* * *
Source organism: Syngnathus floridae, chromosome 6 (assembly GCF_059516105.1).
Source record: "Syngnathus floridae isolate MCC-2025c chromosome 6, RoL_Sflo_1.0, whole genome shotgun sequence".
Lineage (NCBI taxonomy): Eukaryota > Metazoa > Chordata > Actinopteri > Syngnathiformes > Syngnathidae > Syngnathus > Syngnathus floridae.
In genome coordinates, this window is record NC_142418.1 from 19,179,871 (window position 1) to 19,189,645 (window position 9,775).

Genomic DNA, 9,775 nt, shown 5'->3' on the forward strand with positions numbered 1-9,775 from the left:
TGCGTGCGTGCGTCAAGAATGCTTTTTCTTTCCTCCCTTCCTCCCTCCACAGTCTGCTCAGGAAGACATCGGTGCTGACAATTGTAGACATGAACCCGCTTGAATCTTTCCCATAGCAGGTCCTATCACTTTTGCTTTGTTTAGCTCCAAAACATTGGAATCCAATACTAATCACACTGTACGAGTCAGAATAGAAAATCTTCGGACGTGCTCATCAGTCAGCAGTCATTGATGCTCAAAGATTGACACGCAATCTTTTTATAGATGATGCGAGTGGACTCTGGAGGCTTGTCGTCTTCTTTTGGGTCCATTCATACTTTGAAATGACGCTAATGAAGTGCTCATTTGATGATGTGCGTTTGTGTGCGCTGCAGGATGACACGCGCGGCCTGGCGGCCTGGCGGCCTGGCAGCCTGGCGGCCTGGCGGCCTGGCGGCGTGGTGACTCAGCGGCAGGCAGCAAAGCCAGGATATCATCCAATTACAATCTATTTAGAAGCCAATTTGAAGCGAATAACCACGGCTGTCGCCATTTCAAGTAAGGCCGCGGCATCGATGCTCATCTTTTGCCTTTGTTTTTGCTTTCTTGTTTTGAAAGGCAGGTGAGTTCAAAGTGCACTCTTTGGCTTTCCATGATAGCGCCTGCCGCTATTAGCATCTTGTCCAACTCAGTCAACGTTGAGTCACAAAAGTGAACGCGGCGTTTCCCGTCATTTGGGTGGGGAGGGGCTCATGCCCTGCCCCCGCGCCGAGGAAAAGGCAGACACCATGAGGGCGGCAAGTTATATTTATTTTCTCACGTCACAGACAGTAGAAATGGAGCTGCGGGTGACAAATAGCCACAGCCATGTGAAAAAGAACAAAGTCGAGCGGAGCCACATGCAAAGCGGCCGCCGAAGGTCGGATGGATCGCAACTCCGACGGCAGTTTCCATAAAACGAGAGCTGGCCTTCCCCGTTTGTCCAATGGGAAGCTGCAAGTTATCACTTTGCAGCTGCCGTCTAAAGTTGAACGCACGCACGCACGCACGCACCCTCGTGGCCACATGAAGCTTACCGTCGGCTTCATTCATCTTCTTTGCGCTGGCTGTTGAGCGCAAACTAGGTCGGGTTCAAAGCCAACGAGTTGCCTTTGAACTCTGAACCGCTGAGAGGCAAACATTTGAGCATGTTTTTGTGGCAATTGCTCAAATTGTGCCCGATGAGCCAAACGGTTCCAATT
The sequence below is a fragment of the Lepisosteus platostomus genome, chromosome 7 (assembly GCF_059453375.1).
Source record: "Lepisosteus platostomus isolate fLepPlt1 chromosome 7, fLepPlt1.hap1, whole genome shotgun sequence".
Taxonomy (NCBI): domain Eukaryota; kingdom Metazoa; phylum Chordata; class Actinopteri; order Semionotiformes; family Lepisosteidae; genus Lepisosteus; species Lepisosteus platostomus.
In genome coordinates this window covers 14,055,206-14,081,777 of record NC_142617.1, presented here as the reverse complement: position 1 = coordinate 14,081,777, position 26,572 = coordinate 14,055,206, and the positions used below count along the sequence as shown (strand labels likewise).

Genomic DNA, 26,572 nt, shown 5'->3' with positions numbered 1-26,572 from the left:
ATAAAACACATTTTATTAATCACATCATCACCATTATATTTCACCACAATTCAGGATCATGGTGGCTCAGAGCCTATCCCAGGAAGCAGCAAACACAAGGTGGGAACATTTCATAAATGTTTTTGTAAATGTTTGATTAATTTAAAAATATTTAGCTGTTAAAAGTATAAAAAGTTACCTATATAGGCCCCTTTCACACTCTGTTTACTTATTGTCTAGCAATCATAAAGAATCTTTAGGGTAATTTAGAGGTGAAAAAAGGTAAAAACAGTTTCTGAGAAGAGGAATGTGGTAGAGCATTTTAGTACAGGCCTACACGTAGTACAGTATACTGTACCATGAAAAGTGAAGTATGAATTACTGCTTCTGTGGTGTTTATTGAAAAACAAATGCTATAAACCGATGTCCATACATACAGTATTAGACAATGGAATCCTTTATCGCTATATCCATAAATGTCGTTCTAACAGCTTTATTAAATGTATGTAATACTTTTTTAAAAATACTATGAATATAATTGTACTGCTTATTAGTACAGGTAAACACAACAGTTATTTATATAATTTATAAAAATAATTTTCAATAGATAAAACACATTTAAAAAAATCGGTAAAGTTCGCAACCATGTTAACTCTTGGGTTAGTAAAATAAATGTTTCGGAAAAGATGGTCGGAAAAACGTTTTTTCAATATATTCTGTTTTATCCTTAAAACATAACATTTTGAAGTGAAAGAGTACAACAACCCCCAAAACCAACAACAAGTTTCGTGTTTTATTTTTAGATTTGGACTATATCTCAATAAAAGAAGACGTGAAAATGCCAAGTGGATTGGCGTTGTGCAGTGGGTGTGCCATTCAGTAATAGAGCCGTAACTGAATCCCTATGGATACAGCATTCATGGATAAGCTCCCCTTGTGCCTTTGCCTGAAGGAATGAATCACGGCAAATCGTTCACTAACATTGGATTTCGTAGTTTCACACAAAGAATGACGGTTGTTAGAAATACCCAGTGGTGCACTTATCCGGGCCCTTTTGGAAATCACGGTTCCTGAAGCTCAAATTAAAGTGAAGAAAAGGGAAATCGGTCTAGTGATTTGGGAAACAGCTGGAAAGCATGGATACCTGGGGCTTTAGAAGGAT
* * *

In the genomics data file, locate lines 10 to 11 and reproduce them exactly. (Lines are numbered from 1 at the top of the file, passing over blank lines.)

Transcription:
In genome coordinates this window covers 14,055,206-14,081,777 of record NC_142617.1, presented here as the reverse complement: position 1 = coordinate 14,081,777, position 26,572 = coordinate 14,055,206, and the positions used below count along the sequence as shown (strand labels likewise).

Genomic DNA, 26,572 nt, shown 5'->3' with positions numbered 1-26,572 from the left: